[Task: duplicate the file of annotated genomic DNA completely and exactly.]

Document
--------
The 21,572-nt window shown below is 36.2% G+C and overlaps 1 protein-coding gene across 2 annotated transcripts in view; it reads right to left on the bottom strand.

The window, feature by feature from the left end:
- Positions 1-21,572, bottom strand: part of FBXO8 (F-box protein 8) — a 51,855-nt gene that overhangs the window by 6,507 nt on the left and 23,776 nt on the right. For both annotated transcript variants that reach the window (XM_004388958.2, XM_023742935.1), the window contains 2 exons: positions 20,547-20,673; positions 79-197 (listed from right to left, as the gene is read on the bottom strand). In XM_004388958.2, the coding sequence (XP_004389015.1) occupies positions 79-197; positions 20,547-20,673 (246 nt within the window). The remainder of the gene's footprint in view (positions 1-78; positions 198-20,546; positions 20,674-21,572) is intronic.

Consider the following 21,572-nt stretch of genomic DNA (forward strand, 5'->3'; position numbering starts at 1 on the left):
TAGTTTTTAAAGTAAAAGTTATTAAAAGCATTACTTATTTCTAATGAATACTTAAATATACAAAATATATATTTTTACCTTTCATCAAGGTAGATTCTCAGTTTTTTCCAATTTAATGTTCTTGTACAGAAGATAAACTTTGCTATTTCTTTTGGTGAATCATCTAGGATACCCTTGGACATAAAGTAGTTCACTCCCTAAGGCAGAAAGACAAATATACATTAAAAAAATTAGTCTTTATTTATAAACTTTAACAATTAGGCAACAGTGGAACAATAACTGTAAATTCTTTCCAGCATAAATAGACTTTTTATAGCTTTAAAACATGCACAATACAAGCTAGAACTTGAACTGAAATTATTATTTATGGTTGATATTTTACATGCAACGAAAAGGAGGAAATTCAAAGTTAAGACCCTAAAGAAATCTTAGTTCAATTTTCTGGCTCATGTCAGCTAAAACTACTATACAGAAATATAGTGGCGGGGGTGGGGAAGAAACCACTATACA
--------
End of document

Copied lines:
The 21,572-nt window shown below is 36.2% G+C and overlaps 1 protein-coding gene across 2 annotated transcripts in view; it reads right to left on the bottom strand.

The window, feature by feature from the left end:
- Positions 1-21,572, bottom strand: part of FBXO8 (F-box protein 8) — a 51,855-nt gene that overhangs the window by 6,507 nt on the left and 23,776 nt on the right. For both annotated transcript variants that reach the window (XM_004388958.2, XM_023742935.1), the window contains 2 exons: positions 20,547-20,673; positions 79-197 (listed from right to left, as the gene is read on the bottom strand). In XM_004388958.2, the coding sequence (XP_004389015.1) occupies positions 79-197; positions 20,547-20,673 (246 nt within the window). The remainder of the gene's footprint in view (positions 1-78; positions 198-20,546; positions 20,674-21,572) is intronic.

Consider the following 21,572-nt stretch of genomic DNA (forward strand, 5'->3'; position numbering starts at 1 on the left):
TAGTTTTTAAAGTAAAAGTTATTAAAAGCATTACTTATTTCTAATGAATACTTAAATATACAAAATATATATTTTTACCTTTCATCAAGGTAGATTCTCAGTTTTTTCCAATTTAATGTTCTTGTACAGAAGATAAACTTTGCTATTTCTTTTGGTGAATCATCTAGGATACCCTTGGACATAAAGTAGTTCACTCCCTAAGGCAGAAAGACAAATATACATTAAAAAAATTAGTCTTTATTTATAAACTTTAACAATTAGGCAACAGTGGAACAATAACTGTAAATTCTTTCCAGCATAAATAGACTTTTTATAGCTTTAAAACATGCACAATACAAGCTAGAACTTGAACTGAAATTATTATTTATGGTTGATATTTTACATGCAACGAAAAGGAGGAAATTCAAAGTTAAGACCCTAAAGAAATCTTAGTTCAATTTTCTGGCTCATGTCAGCTAAAACTACTATACAGAAATATAGTGGCGGGGGTGGGGAAGAAACCACTATACA